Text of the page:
Dvonn

Dvonn is an abstract strategy game for two players. It takes about 15 minutes to play, and, despite the relatively few rules, about a half-hour to learn. That’s because there are a few concepts in the game that are, well, different. But it’s well worth the comparatively minor effort. It’s an elegant game. Absorbing. Challenging. Inviting.

The game begins with players taking turns placing their pleasantly plastic ring-pieces on the board – lovely, thick, clickity plastic ring-pieces. It’s highly likely that the first time you play it you’ll have no idea why you’re placing what, where. As long as the other player you’re playing with has as little understanding of the game as you do, then you can think of this part of the game as a pleasant opening ritual. Later, you’ll realize that each placement is pretty much a matter of life or death.

After all the pieces are positioned and all the spaces filled, the next and far more lethal of the game begins. You can move any of your pieces to cover any adjacent piece. Once you do that, you have a stack of two pieces. If you want to move that piece, you must move the entire stack. And that stack can only move in a straight line, and must move exactly two spaces. As the game progresses, the stacks get higher and higher until it becomes impossible to move them (too many pieces, too few spaces). There are also three red pieces on the board. Every piece has to be connected to one of these pieces. They can be adjacent to the red piece or adjacent to a piece that is adjacent to a red piece, or adjacent to a piece that is adjacent to a piece that is adjacent to….etc. As soon as this adjacency is disturbed, all the pieces that are no longer connected to a red piece are removed from play. This is a satisfyingly dramatic, and potentially distressing (in a good way) moment.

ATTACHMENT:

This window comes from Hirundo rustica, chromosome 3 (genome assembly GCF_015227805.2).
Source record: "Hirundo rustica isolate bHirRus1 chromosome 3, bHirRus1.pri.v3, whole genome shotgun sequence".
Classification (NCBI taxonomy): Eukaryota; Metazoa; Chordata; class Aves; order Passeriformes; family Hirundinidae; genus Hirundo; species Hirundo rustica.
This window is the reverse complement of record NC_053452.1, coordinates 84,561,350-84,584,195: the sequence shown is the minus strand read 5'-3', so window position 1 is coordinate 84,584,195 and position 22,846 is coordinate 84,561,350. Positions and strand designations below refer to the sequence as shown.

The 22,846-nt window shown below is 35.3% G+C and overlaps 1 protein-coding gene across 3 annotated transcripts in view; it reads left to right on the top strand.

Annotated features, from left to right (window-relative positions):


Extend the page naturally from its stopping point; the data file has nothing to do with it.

You can only move a piece, or a stack of pieces, of your own color. The stack may have may have any piece within it. As long as your color is on top, it’s yours. Which means that there could very well be a red piece in that stack. Which also means that if it’s your stack, you have the power to disconnect.

As you can imagine, though there are relatively few rules, it takes a while to understand to understand all the deliciously intricate implications. Which is why it takes so long to learn them. And once you do, the game takes on a clarity and subtlety that will make you want to play it again and again, as long as you can find someone to play with who knows the game as well as you do. You can accelerate your learning by playing the game online.

Designed by Kris Burm, and published by Rio Grande Games, Dvonn is the kind of game that will be especially welcome by people who like to play games like chess. It is one in a series of 6 abstract strategy games in Project Gipf. This one is clearly Major FUN.

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